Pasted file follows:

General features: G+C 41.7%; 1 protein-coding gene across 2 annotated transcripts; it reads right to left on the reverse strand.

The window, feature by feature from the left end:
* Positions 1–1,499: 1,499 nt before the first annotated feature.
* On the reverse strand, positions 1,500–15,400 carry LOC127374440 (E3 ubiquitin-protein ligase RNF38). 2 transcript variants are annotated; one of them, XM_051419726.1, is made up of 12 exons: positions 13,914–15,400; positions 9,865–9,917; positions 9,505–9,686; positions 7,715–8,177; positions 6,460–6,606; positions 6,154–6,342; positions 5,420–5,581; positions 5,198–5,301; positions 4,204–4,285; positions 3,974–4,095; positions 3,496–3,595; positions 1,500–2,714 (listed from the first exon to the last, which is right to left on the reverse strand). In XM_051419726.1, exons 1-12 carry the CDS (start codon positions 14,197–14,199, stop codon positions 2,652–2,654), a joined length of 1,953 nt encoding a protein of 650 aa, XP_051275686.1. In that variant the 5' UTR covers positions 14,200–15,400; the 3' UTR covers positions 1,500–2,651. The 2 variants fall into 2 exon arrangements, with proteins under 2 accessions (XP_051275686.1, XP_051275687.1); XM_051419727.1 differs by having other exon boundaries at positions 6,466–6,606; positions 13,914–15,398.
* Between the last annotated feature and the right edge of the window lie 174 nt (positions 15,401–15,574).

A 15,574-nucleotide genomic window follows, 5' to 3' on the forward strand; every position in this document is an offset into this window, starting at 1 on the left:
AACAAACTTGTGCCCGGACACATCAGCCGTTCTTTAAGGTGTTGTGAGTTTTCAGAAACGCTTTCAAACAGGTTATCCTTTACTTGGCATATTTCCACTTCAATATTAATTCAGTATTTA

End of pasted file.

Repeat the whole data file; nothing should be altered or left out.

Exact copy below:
General features: G+C 41.7%; 1 protein-coding gene across 2 annotated transcripts; it reads right to left on the reverse strand.

The window, feature by feature from the left end:
* Positions 1–1,499: 1,499 nt before the first annotated feature.
* On the reverse strand, positions 1,500–15,400 carry LOC127374440 (E3 ubiquitin-protein ligase RNF38). 2 transcript variants are annotated; one of them, XM_051419726.1, is made up of 12 exons: positions 13,914–15,400; positions 9,865–9,917; positions 9,505–9,686; positions 7,715–8,177; positions 6,460–6,606; positions 6,154–6,342; positions 5,420–5,581; positions 5,198–5,301; positions 4,204–4,285; positions 3,974–4,095; positions 3,496–3,595; positions 1,500–2,714 (listed from the first exon to the last, which is right to left on the reverse strand). In XM_051419726.1, exons 1-12 carry the CDS (start codon positions 14,197–14,199, stop codon positions 2,652–2,654), a joined length of 1,953 nt encoding a protein of 650 aa, XP_051275686.1. In that variant the 5' UTR covers positions 14,200–15,400; the 3' UTR covers positions 1,500–2,651. The 2 variants fall into 2 exon arrangements, with proteins under 2 accessions (XP_051275686.1, XP_051275687.1); XM_051419727.1 differs by having other exon boundaries at positions 6,466–6,606; positions 13,914–15,398.
* Between the last annotated feature and the right edge of the window lie 174 nt (positions 15,401–15,574).

A 15,574-nucleotide genomic window follows, 5' to 3' on the forward strand; every position in this document is an offset into this window, starting at 1 on the left:
AACAAACTTGTGCCCGGACACATCAGCCGTTCTTTAAGGTGTTGTGAGTTTTCAGAAACGCTTTCAAACAGGTTATCCTTTACTTGGCATATTTCCACTTCAATATTAATTCAGTATTTA